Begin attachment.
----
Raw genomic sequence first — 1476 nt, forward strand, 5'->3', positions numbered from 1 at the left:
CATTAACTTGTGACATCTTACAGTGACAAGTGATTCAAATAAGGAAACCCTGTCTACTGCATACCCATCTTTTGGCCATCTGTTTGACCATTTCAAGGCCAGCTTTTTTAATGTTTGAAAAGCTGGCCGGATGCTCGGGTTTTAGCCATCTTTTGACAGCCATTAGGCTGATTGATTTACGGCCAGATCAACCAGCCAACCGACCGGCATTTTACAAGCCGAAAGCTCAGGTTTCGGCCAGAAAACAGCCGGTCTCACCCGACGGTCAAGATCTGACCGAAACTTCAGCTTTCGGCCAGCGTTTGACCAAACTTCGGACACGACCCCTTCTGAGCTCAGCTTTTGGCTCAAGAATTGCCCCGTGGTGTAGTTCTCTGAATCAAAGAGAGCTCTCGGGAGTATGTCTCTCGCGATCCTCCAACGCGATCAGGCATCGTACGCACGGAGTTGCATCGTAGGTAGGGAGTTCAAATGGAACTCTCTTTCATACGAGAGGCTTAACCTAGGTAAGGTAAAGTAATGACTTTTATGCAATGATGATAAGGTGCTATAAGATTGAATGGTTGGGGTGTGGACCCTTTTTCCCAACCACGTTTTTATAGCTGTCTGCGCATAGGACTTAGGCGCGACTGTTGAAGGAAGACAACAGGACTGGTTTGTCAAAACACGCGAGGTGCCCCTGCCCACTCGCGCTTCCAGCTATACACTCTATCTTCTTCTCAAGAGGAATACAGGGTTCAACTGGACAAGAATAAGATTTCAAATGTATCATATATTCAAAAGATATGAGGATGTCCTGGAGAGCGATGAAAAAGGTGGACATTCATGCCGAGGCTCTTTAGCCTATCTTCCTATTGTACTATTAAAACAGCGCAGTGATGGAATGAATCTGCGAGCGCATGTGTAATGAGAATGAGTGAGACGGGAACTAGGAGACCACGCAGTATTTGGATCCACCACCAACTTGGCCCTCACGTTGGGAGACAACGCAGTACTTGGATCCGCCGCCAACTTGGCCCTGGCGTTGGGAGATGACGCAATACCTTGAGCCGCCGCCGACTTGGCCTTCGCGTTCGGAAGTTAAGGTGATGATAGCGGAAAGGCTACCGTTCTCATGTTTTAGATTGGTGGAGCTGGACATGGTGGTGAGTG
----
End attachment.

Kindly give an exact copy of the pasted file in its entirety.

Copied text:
Raw genomic sequence first — 1476 nt, forward strand, 5'->3', positions numbered from 1 at the left:
CATTAACTTGTGACATCTTACAGTGACAAGTGATTCAAATAAGGAAACCCTGTCTACTGCATACCCATCTTTTGGCCATCTGTTTGACCATTTCAAGGCCAGCTTTTTTAATGTTTGAAAAGCTGGCCGGATGCTCGGGTTTTAGCCATCTTTTGACAGCCATTAGGCTGATTGATTTACGGCCAGATCAACCAGCCAACCGACCGGCATTTTACAAGCCGAAAGCTCAGGTTTCGGCCAGAAAACAGCCGGTCTCACCCGACGGTCAAGATCTGACCGAAACTTCAGCTTTCGGCCAGCGTTTGACCAAACTTCGGACACGACCCCTTCTGAGCTCAGCTTTTGGCTCAAGAATTGCCCCGTGGTGTAGTTCTCTGAATCAAAGAGAGCTCTCGGGAGTATGTCTCTCGCGATCCTCCAACGCGATCAGGCATCGTACGCACGGAGTTGCATCGTAGGTAGGGAGTTCAAATGGAACTCTCTTTCATACGAGAGGCTTAACCTAGGTAAGGTAAAGTAATGACTTTTATGCAATGATGATAAGGTGCTATAAGATTGAATGGTTGGGGTGTGGACCCTTTTTCCCAACCACGTTTTTATAGCTGTCTGCGCATAGGACTTAGGCGCGACTGTTGAAGGAAGACAACAGGACTGGTTTGTCAAAACACGCGAGGTGCCCCTGCCCACTCGCGCTTCCAGCTATACACTCTATCTTCTTCTCAAGAGGAATACAGGGTTCAACTGGACAAGAATAAGATTTCAAATGTATCATATATTCAAAAGATATGAGGATGTCCTGGAGAGCGATGAAAAAGGTGGACATTCATGCCGAGGCTCTTTAGCCTATCTTCCTATTGTACTATTAAAACAGCGCAGTGATGGAATGAATCTGCGAGCGCATGTGTAATGAGAATGAGTGAGACGGGAACTAGGAGACCACGCAGTATTTGGATCCACCACCAACTTGGCCCTCACGTTGGGAGACAACGCAGTACTTGGATCCGCCGCCAACTTGGCCCTGGCGTTGGGAGATGACGCAATACCTTGAGCCGCCGCCGACTTGGCCTTCGCGTTCGGAAGTTAAGGTGATGATAGCGGAAAGGCTACCGTTCTCATGTTTTAGATTGGTGGAGCTGGACATGGTGGTGAGTG